Publication

Justice Department Concerns Caused Seven Directors to Resign from the Boards of Five Public Companies

October 20, 2022

Key Takeaways:
  • The Justice Department has made enforcement of Section 8 of the Clayton Act.
  • Seven directors resigned from corporate boards in response to concerns from the Justice Department regarding potential interlocking directorates.
  • Companies and investment firms should carefully, and immediately, review board appointments and any future appointments to avoid illegal interlocking directorates.
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In the single largest enforcement event in the history of Section 8 of the Clayton Act, it was recently revealed that seven directors have resigned from the corporate boards of five public companies in response to the Justice Department’s concerns about potentially illegal interlocking directorates. Section 8 prohibits directors and officers from serving simultaneously on the boards of competitors, and according to the DOJ (known as an interlocking directorate), these directors were doing just that. The Justice Department had previously announced its intent to reinvigorate Section 8 enforcement, but up until now, there was little public evidence of what that would mean. 

According to reporting elsewhere, the Justice Department likely used the companies’ own SEC filings to identify the potential interlocking directorates.

The following are the directors that resigned:
  • Lawrence Illg, from the investment firm Prosus, resigned from Udemy Inc.’s board in response to the Justice Department’s concerns about an alleged interlock caused by him simultaneously sitting on the board of Skillsoft Corp. Both Skillsoft and Udemy are providers of online corporate education services.
  • D. Randall Winn resigned from Definitive Healthcare Corp.’s board in response to the Justice Department’s concerns about an alleged interlock caused by him simultaneously sitting on the board of ZoomInfo Technologies Inc. Both Definitive and ZoomInfo operate go-to-market information and intelligence platforms used by third-party sales, marketing, operations, and recruiting teams across the United States.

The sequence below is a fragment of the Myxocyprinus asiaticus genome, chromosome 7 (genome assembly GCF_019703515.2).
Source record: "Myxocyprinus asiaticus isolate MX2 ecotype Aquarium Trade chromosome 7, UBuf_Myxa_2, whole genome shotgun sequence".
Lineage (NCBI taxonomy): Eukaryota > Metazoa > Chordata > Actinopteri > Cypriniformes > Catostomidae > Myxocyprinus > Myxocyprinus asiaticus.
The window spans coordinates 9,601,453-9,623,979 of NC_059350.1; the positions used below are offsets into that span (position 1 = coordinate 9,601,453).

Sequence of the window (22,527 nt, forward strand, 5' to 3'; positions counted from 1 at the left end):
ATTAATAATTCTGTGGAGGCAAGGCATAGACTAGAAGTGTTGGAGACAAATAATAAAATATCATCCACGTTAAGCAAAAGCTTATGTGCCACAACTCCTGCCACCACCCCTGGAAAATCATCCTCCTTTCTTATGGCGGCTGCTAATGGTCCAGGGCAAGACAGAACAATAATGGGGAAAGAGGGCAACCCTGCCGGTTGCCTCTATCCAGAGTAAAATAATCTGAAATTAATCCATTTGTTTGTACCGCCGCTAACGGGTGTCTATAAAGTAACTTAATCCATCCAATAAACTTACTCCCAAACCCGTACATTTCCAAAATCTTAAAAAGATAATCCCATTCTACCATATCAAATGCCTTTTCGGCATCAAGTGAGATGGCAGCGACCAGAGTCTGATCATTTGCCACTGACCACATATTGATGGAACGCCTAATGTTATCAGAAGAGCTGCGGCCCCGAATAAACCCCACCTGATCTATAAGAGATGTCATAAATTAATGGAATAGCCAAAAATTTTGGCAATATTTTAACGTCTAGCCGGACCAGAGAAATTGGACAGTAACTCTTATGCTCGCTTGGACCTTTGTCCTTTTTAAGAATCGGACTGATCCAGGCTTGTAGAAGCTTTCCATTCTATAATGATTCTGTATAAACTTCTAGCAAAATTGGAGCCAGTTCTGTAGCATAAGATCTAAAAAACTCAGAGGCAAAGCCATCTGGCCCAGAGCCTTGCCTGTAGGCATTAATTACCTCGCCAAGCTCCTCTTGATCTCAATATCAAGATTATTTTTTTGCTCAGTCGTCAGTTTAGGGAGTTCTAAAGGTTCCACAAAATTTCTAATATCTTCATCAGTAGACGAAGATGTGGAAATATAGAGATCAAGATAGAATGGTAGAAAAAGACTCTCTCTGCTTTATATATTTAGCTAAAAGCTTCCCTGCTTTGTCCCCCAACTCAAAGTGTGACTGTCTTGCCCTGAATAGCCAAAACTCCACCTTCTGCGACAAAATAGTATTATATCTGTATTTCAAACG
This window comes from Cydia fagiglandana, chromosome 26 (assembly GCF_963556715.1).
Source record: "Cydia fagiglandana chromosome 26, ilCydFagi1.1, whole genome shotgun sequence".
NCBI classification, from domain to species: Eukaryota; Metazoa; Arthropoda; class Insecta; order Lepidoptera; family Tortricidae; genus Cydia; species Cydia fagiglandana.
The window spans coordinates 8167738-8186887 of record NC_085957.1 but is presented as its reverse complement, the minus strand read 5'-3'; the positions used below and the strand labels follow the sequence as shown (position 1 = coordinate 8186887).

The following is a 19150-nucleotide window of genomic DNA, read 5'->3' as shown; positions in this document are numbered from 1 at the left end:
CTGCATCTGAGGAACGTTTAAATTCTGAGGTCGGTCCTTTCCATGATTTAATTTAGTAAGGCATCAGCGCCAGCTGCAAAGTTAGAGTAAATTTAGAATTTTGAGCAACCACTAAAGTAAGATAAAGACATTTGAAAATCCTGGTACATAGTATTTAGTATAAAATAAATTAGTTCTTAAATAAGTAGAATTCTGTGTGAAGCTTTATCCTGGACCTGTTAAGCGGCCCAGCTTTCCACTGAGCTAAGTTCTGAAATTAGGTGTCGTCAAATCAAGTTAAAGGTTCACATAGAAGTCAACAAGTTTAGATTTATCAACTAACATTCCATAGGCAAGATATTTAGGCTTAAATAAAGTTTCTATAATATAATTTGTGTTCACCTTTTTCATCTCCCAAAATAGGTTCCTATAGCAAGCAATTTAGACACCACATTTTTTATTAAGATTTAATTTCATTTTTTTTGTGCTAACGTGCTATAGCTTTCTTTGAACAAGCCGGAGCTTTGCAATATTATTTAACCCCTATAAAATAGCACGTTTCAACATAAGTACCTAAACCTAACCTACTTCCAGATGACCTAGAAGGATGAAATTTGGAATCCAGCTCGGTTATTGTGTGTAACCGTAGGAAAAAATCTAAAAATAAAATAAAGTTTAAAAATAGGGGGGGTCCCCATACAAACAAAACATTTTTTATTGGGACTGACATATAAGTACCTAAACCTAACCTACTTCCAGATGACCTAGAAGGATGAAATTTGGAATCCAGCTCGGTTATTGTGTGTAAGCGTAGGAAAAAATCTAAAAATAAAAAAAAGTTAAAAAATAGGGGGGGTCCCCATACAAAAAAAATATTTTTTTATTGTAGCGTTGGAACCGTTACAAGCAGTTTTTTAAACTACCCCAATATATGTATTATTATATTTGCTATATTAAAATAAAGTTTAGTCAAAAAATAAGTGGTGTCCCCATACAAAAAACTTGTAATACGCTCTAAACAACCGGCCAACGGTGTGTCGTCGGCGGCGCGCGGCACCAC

• Gordon Hunter resigned from CTS Corp.’s board in response to the Justice Department’s concerns about an alleged interlock caused by him simultaneously sitting on the board of Littelfuse Inc. Both Littelfuse and CTS are manufacturers of components and technologies for use in transportation applications, including sensors and switches for use in passenger and commercial vehicles.
  • Joanne Isham resigned from Redwire Corp.’s board in response to the Justice Department’s concerns about an alleged interlock caused by him simultaneously sitting on the board of Maxar Technologies Inc. Both Maxar and Redwire are providers of space infrastructure and communications products and services.
  • Finally, three directors, all representatives of the investment firm Thoma Bravo, resigned from Solarwinds Corp.'s board in response to the Justice Department’s concerns about an alleged interlock caused by one of the directors simultaneously sitting on the board of Dynatrace, Inc. Both Solarwinds and Dynatrace are providers of Application Performance Monitoring (APM) software.
The Justice Department did not announce any additional sanctions for the directors or companies involved, but it described its announcement as “the first in a broader review of potentially unlawful interlocking directorates” and cautioned that companies, officers, and board members should expect that enforcement of Section 8 will continue to be a priority. It is unlikely that future targets of the Justice Department’s enforcement of Section 8 will get off as easily.

Companies—especially public companies whose directors are publicly disclosed—and investment firms should carefully review their board appointments to ensure that they do not raise any concerns regarding potentially illegal interlocking directorates. Resolving potential concerns before the Justice Department finds them is the only way to avoid the negative publicity and possible liability that can result from violating Section 8. It may be inconvenient, but with careful planning, there is always a way to ensure appropriate board representation without creating an interlocking directorate.